Coal Gasification

Coal is fossil fuel which has vast reserves. Sources of coal are from around the world, more than 100 countries. Therefore, supply of coal is certainty resulting to lower price relative to other fuels, especially natural gas and fuel oil. The properties of coal can be classified as shown in below table.

Gasification exposes coal to temperatures that would normally cause the coal to combust but by carefully regulating the amount of oxygen in the gasifier and adding steam, the coal does not burn but rather separates into syngas. Syngas is a mixture of carbon monoxide (CO) and hydrogen (H2). The syngas can then be ‘shifted’ with the addition of more steam to produce more hydrogen and to convert the carbon monoxide into carbon dioxide (CO2).
The gasification of coal and other substances (petcoke, refinery bottom waste, biomass etc.) is not new. For example, China has been successfully gasifying coal for decades for ‘town gas’, chemical feedstock and for its domestic fertiliser industry.
Town gas – another name for syngas – was also widely used in North American and Europe for domestic heating and lighting and public street lighting. The popularity of town gas decreased significantly by the 1950s as natural gas became widely available. Natural gas was favoured over town gas because of its greater heating value and fewer contaminants.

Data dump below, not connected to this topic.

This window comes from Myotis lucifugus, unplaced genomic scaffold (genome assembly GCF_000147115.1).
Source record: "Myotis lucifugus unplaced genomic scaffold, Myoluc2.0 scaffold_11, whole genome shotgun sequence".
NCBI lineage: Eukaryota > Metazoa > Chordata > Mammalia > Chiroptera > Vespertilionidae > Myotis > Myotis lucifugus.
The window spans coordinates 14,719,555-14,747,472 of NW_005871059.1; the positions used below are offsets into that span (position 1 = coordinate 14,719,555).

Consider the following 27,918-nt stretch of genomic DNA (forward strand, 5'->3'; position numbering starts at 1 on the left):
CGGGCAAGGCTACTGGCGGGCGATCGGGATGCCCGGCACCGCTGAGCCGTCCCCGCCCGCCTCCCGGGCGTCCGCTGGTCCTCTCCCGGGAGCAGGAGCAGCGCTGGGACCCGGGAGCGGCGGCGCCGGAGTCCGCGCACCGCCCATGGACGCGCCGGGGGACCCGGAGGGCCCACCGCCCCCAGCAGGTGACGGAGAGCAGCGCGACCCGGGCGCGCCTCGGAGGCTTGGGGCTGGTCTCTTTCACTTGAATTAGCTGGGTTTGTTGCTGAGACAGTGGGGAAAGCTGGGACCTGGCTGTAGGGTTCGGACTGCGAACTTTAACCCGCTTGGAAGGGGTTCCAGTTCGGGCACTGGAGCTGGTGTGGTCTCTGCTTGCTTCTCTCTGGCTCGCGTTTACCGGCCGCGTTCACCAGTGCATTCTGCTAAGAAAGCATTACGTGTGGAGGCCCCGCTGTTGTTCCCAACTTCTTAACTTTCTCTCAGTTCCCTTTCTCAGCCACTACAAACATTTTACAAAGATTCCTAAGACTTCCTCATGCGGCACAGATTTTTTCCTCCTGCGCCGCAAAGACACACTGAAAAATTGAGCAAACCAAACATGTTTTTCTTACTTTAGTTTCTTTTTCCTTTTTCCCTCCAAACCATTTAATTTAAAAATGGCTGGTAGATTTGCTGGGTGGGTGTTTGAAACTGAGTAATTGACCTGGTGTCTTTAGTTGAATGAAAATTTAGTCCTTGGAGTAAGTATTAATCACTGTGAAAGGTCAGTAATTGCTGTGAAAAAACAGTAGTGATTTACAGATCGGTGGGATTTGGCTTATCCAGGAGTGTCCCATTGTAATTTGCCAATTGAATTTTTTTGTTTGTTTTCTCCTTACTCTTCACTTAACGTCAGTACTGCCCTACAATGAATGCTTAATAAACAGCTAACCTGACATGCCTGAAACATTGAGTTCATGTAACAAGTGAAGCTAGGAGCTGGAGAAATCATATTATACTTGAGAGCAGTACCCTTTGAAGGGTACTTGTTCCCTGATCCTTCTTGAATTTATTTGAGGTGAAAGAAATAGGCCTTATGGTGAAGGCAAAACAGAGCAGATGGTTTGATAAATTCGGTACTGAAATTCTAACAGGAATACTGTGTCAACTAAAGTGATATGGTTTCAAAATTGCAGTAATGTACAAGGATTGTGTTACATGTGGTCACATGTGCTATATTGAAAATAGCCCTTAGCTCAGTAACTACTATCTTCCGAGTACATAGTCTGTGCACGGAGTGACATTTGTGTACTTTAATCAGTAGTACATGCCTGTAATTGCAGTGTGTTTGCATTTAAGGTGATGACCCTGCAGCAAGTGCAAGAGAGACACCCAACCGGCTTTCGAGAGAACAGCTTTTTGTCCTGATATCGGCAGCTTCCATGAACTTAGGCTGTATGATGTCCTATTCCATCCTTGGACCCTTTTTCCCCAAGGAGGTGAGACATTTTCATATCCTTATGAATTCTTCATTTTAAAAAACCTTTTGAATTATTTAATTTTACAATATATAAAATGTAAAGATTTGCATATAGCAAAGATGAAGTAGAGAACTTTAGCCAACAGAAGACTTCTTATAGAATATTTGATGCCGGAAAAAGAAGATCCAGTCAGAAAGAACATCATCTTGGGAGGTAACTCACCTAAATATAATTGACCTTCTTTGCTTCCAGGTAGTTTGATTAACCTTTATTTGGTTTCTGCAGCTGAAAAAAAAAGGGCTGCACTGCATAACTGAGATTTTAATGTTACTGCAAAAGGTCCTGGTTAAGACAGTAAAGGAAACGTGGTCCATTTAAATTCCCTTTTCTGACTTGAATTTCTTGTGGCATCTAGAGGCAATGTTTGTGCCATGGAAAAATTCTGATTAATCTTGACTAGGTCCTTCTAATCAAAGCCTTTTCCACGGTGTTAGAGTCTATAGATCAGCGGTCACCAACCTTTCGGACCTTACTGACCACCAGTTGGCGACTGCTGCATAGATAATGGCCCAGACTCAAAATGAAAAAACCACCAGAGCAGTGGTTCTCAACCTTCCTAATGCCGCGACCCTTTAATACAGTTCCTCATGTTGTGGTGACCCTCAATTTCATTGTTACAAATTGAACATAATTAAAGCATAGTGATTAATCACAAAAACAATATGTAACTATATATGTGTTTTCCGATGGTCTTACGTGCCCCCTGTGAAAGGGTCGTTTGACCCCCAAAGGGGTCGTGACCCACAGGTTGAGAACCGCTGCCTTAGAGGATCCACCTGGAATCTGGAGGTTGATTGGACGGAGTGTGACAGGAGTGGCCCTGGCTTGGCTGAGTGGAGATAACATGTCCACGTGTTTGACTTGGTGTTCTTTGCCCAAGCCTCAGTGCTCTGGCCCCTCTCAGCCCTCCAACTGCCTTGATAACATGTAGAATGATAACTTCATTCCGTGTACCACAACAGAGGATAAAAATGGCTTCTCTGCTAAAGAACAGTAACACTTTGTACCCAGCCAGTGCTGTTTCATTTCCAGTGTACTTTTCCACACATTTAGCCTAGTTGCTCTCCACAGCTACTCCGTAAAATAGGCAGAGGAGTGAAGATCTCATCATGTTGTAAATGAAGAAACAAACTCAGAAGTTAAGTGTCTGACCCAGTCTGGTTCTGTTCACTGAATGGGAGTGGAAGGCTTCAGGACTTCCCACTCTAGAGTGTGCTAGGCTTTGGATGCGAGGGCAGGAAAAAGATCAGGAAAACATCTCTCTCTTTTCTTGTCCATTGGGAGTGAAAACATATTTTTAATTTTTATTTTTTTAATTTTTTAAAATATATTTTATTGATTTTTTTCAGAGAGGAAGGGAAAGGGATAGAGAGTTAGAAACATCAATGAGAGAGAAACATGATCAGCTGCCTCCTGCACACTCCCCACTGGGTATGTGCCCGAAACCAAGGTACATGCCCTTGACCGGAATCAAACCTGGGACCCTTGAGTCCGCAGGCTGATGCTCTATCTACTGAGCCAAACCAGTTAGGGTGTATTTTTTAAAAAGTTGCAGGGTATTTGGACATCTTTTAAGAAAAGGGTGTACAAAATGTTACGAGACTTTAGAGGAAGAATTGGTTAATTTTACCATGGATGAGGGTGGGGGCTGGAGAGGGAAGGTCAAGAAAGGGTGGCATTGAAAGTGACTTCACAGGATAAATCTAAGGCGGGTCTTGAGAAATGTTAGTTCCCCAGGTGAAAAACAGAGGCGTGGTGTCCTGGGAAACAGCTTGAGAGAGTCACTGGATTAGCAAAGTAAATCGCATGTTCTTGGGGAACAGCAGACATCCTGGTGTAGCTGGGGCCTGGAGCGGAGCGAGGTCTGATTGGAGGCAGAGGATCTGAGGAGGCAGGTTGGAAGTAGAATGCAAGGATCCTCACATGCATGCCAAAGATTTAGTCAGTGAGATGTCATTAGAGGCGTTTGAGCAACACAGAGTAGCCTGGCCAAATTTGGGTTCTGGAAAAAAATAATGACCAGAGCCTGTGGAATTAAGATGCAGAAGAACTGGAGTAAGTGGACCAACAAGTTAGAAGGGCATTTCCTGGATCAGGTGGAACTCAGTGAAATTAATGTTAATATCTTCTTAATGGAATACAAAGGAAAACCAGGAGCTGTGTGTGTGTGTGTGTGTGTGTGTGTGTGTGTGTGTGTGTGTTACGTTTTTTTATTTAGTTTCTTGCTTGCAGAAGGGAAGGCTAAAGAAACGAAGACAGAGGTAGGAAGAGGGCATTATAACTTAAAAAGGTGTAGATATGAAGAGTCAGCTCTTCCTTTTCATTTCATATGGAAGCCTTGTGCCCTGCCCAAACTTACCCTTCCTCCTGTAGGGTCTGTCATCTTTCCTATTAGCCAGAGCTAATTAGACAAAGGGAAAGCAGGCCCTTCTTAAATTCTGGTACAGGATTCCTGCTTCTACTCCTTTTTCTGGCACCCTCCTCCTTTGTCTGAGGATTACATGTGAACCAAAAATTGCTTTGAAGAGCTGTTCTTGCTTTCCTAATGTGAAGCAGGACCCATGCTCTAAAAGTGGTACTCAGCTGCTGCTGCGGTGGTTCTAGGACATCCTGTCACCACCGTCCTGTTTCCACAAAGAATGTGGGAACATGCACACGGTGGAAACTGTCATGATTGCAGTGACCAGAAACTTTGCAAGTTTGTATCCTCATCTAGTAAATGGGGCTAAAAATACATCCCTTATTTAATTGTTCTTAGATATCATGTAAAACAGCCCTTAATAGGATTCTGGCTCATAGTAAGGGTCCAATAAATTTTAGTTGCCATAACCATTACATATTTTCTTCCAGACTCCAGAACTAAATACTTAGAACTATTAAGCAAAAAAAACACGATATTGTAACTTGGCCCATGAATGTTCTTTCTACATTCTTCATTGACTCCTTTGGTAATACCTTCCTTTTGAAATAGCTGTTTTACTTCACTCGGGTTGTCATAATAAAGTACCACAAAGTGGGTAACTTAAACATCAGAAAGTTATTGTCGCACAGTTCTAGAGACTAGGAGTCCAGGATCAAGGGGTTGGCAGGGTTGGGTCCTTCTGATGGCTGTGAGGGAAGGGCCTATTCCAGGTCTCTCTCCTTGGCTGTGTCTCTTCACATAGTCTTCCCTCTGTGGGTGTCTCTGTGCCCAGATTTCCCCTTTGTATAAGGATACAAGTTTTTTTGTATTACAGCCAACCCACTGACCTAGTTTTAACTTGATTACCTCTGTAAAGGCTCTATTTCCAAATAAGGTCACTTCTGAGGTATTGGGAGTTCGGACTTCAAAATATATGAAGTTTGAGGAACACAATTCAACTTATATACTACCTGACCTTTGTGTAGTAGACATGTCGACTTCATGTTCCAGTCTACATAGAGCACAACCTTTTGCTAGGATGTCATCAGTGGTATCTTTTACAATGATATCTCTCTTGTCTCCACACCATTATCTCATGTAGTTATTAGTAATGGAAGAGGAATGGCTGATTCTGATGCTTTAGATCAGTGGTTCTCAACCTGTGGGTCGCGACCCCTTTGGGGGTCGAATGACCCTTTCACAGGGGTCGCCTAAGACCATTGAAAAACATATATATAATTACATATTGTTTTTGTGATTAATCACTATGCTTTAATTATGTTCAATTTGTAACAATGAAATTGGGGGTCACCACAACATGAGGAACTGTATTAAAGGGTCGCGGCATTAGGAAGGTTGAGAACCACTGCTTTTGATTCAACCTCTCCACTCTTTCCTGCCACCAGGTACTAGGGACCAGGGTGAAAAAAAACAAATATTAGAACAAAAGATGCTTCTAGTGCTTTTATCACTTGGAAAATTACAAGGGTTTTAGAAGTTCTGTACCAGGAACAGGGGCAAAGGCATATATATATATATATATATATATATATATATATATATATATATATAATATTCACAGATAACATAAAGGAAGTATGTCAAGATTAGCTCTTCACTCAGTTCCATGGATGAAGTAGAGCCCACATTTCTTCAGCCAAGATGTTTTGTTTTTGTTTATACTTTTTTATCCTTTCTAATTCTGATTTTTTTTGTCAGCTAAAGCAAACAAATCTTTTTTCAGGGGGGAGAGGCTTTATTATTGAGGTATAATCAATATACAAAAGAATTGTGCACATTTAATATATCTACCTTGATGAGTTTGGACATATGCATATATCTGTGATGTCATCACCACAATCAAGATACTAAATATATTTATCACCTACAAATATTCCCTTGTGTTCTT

Gasification is the first step for IGCC electricity generation, which is more efficient than conventional coal combustion. Gasification also produces a much higher concentration of carbon dioxide than direct combustion of coal in air, which makes carbon capture and storage more economical.

Coal gasification is also the first half of the indirect coal liquefaction process.

Currently there are 117 modern gasification plants operational worldwide, using 385 gasifiers of various designs – 49% of the total capacity is coal-fed. An additional ten coal-based plants are expected to come on-line in the near future, in North America, Europe and China.

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